A measure in Congress would help kombucha manufacturers by eliminating excise taxes on their products that contain more than 0.5% alcohol.
The bill, introduced by U.S. Sen. Ron Wyden, D-Oregon, raises the limit on alcohol by volume for kombucha to 1.25% and makes the product exempt from excise taxes imposed on alcoholic beverages like beer.
“I’m working to make sure kombucha is treated fairly because Humm Kombucha in Bend and other Oregon manufacturers have told me these outdated regulations are hamstringing their efforts to create more jobs and lift their industry to even greater heights,” Wyden wrote in an email. “Common sense and science agree that kombucha differs from alcohol, and should be handled accordingly.”
The bill was introduced in late March, and, while it has not had a hearing, it will most likely be included in other measures this session, said Hank Stern, Wyden’s state press secretary.
Kombucha is predicted to become a $5.45 billion industry globally by 2025, according to a 2018 report by Grand View Research Inc., in San Francisco.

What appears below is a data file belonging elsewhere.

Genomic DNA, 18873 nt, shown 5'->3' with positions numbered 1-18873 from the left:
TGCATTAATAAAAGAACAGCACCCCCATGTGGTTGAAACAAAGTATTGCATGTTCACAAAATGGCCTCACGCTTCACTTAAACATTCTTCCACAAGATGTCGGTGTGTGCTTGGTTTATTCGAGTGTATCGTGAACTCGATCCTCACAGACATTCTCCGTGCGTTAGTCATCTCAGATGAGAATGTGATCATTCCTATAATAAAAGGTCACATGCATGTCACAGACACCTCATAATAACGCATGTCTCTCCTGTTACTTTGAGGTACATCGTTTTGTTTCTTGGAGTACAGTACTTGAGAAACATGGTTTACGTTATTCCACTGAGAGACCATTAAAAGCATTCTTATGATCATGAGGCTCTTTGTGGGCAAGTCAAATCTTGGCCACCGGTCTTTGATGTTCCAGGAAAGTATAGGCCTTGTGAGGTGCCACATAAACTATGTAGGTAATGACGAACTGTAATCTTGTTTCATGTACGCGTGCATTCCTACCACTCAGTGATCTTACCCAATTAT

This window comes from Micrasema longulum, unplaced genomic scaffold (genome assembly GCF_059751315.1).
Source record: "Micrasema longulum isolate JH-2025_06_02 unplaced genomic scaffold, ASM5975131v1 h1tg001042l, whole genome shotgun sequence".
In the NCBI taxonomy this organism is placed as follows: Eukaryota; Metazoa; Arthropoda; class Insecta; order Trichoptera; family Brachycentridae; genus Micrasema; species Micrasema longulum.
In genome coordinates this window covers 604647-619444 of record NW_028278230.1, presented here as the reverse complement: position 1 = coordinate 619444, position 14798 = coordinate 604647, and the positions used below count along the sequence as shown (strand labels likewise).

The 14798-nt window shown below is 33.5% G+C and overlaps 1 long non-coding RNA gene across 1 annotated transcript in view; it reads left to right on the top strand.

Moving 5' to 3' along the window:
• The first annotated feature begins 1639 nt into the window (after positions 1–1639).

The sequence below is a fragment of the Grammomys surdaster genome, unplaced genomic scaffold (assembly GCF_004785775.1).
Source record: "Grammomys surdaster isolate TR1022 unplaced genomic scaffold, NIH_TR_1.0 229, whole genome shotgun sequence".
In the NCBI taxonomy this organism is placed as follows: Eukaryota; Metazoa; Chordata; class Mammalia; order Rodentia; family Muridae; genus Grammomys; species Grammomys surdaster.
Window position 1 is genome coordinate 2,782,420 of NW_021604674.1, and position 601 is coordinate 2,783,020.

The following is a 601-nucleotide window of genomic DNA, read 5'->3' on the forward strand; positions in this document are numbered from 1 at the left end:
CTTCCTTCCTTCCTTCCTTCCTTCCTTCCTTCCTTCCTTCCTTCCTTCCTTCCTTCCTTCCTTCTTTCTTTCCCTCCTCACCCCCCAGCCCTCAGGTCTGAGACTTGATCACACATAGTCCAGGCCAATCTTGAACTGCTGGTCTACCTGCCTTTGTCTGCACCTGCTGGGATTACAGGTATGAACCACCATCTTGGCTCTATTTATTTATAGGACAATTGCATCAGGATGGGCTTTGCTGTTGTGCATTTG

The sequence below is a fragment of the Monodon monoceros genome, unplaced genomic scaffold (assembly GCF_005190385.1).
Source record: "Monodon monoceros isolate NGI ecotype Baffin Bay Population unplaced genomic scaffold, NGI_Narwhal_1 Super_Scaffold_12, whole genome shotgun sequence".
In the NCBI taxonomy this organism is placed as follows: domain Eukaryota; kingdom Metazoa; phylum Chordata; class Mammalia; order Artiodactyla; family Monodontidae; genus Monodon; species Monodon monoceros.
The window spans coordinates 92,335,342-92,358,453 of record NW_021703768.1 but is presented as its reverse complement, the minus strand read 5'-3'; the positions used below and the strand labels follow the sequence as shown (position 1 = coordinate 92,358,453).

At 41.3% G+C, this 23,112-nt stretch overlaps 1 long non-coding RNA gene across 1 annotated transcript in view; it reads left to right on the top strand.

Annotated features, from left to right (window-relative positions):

In the United States, kombucha was a $1.2 billion industry in 2018, and more than tripled from five years ago, according to recent Beverage Marketing Corp. data.
“The growth rate for kombucha has been strong in recent years, but from a very small base compared to other (beverage) categories,” said Gary Hemphill, Beverage Marketing Corp. managing director of research. “Kombucha has health and wellness attributes that appeal to today’s consumers.”
Kombucha is a fermented product, created when sugar and yeast are combined. When kombucha is not kept cold, it continues to ferment, raising the alcohol level above 0.5% and making it subject to the excise tax, said Amelia Winslow, director of project management at Kombucha Brewers International, a nonprofit trade association.
“Commercial kombucha producers work hard to control their processes to achieve compliance,” Winslow said. “However, if there are gaps in the cold chain during distribution, authentic kombucha, which is a living food, can go slightly above this 0.5%.”
It doesn’t make sense to tax kombucha for exceeding that threshold, Winslow said.
“People buy our product in the produce section and think of it as similar to kefir, yogurt or sauerkraut,” she said.
A person would have to drink five to 10 bottles of kombucha to equal the alcohol content of one beer, Wyden said in a prepared statement.
The bill’s title is “Keeping our Manufacturers from Being Unfairly Taxed while Championing Health Act,” or KOMBUCHA.
The Alcohol and Tobacco Tax and Trade Bureau has jurisdiction over kombucha, but the bill keeps kombucha from being treated like an alcoholic product.
The bill is co-sponsored by Sens. Thom Tillis, R-North Carolina, Maria Cantwell, D-Washington, and Jeff Merkley, D-Oregon.
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